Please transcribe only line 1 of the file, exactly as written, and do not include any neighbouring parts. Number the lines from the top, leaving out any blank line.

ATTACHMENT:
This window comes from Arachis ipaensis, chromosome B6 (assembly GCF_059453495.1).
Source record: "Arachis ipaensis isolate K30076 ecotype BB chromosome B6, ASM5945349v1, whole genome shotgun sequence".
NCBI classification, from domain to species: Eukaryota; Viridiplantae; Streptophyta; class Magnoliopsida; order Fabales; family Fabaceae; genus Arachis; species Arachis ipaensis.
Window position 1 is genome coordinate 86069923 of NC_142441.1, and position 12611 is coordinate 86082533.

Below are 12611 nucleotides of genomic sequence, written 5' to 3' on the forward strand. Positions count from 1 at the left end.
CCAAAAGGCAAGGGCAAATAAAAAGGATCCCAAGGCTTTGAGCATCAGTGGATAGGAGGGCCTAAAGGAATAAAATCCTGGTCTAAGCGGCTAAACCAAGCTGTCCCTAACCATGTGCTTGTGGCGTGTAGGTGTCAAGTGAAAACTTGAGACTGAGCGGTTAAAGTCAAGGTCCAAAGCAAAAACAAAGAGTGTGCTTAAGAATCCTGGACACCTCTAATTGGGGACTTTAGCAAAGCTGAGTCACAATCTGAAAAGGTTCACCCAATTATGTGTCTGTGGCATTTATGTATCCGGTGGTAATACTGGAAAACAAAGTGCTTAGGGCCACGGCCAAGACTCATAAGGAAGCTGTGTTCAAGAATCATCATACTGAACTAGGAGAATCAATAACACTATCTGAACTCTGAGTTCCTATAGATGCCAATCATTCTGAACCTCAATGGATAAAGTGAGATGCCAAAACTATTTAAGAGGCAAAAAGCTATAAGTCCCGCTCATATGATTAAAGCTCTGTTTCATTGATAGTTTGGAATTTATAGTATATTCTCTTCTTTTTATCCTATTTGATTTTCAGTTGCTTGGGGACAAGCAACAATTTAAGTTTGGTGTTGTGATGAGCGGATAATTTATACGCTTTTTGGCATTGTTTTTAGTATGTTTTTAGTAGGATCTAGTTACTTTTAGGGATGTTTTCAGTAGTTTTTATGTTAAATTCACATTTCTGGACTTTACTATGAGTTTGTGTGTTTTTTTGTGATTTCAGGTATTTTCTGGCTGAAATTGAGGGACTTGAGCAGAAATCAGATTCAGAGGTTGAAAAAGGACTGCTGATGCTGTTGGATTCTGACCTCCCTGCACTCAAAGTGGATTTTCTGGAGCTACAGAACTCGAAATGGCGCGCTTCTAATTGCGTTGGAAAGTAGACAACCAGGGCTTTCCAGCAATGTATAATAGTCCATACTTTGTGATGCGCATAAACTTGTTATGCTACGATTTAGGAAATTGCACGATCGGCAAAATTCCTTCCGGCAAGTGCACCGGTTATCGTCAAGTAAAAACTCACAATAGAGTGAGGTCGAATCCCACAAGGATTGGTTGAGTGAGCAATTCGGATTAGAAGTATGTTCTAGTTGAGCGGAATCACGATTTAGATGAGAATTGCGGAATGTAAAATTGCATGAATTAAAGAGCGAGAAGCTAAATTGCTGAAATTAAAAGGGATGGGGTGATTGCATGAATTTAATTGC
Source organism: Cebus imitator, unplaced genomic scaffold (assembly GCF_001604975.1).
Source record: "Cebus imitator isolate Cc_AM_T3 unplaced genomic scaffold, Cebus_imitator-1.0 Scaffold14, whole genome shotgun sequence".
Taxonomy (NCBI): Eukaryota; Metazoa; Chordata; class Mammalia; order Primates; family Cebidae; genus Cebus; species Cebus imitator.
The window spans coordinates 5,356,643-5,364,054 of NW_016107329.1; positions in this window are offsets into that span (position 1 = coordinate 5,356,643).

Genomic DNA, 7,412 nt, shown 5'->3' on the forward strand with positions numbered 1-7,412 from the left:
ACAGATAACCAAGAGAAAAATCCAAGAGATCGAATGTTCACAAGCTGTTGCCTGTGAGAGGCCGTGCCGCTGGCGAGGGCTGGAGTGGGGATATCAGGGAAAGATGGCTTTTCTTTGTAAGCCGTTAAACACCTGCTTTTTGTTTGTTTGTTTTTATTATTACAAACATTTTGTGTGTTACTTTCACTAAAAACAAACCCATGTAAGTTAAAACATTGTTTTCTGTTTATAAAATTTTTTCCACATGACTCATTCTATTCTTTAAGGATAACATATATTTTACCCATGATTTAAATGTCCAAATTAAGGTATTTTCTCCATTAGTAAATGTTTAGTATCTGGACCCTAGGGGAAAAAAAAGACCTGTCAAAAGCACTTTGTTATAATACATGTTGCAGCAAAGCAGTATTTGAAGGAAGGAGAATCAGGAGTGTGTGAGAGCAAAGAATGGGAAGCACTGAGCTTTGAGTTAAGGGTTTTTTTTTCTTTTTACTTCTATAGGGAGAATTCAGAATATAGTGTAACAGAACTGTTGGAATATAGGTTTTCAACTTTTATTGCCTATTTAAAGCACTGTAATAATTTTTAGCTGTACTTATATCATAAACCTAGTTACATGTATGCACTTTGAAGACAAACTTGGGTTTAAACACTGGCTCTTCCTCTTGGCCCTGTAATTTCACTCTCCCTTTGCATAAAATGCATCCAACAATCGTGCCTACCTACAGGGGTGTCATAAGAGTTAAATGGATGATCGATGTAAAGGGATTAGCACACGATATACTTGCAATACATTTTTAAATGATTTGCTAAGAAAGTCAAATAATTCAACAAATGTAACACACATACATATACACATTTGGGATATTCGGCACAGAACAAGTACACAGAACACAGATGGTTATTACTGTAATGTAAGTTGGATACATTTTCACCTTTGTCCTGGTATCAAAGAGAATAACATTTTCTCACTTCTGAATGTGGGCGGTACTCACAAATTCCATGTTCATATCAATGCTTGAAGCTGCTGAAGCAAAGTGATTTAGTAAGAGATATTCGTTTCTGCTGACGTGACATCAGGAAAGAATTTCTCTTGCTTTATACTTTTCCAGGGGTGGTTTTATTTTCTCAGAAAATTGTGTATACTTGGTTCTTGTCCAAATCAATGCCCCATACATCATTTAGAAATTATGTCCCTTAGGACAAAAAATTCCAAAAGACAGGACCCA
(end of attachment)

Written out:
This window comes from Arachis ipaensis, chromosome B6 (assembly GCF_059453495.1).